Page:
Monday, July 30, 2012

What Is Tragic Is That This Is A Darn Good Idea

The July 30, 2012 Denver Post has an article in which they describe how an instructor at the American Military University in DC has trained his children:

Even now that his daughter is in her 20s, Jeffrey Hawkins still springs a familiar quiz on her when the two are out together in a restaurant.
"We'll be chatting about this or that," said Hawkins, "and then I'll stop. I'll say, 'OK, what's your plan?' And she'll know exactly what I'm talking about. She'll say, 'Dad there are three exits... One behind you. One to our left, and one through the kitchen.' "
" 'OK, and what if that doesn't work? What would you do?' "
" 'I would take this chair, throw it through the window and run.'"
It's not about being paranoid, said Hawkins, a public safety and security industry veteran. It is about realizing that "things can happen," even in public places once deemed safe.

Read more:The movie shooting and public responsibility in the face of violence - The Denver Posthttp://www.denverpost.com/style/ci_21186811?source=pop#ixzz2291zRnG6Read The Denver Post's Terms of Use of its content: http://www.denverpost.com/termsofuse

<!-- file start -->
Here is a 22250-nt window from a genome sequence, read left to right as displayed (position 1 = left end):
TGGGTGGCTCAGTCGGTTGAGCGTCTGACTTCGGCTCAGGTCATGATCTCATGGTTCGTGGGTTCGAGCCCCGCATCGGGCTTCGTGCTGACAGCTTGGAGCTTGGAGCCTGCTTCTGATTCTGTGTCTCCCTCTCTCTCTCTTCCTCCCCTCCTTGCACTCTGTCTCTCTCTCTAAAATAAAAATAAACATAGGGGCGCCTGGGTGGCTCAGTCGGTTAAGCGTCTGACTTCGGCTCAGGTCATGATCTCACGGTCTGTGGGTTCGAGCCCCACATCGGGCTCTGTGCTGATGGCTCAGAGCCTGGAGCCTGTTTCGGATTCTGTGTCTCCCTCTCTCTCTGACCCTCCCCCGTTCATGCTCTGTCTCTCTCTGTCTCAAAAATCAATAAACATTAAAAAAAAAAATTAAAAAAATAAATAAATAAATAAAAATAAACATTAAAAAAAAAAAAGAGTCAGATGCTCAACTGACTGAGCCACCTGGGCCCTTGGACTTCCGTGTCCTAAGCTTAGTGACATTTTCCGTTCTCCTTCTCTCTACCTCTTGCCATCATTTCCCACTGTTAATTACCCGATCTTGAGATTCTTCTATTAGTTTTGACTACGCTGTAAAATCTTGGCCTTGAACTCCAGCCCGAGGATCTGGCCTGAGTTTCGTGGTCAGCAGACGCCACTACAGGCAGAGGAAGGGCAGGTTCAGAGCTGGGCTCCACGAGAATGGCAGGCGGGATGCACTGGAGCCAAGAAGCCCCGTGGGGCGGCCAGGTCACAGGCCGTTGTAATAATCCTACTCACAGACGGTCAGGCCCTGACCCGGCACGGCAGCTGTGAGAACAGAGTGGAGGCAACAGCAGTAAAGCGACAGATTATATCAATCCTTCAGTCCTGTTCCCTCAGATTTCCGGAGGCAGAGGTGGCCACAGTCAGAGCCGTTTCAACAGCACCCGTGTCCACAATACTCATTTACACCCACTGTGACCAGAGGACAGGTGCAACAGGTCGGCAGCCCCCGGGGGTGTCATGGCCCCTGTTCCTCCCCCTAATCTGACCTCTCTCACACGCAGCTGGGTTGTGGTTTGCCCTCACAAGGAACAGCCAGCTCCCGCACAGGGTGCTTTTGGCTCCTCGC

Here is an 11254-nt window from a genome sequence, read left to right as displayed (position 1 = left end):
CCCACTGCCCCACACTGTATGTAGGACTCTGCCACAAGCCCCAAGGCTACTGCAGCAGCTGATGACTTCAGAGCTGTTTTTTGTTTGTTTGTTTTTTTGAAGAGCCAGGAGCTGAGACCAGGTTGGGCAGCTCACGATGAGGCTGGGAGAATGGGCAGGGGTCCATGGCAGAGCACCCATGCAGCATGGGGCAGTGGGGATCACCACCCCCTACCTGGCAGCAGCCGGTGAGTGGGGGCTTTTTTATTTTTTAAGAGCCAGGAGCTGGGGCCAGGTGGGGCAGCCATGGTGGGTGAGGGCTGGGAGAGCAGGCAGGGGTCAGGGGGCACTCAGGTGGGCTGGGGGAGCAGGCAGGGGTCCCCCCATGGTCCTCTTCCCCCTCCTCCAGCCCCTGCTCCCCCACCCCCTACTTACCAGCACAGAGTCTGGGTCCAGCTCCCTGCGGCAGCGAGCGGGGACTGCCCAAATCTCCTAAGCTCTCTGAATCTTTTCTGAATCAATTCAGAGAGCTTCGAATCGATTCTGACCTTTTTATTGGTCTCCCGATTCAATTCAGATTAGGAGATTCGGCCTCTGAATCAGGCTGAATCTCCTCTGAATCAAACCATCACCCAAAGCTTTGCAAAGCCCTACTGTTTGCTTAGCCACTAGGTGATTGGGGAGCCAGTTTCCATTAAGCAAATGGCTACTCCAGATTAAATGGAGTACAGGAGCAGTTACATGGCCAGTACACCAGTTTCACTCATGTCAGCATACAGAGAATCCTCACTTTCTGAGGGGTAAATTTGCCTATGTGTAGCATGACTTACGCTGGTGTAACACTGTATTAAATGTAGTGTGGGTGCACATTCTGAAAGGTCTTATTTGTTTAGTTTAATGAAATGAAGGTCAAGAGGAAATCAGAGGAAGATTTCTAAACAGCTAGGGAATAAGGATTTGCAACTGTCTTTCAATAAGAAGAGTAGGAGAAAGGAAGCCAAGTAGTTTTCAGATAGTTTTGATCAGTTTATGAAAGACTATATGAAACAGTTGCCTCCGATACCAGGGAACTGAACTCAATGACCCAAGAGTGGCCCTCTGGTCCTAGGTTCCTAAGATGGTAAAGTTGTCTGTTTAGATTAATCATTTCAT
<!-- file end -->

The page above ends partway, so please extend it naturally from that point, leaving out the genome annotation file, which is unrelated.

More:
Amazingly enough, when I was young, this would have been a sign of paranoia--to worry about something as unlikely as a random act of mass murder.  Now, it's just commonsense.

2 comments:

Anonymous said...

People should do that anyways regardless of mass killings. Fire, earthquake, etc are also other reasons to know where things are and how to get out.

Epsilon Given said...

I don't do this with my daughter nearly as often as I should, and I don't interrupt any conversation, but I nonetheless do this every so often with my 7-year-old daughter.

And, while murder or robbery is usually on my mind, the *biggest* threat I imagine is usually fire blocking the doors.

Life is dangerous, and murderers are only one factor of that danger. We should regularly go through these exercises every so often, just to make sure that we're prepared for the worst. (I actually didn't start doing this until I took CERT training, where I was taught that I should know where every fire extinguisher is in every building I happen to be in.)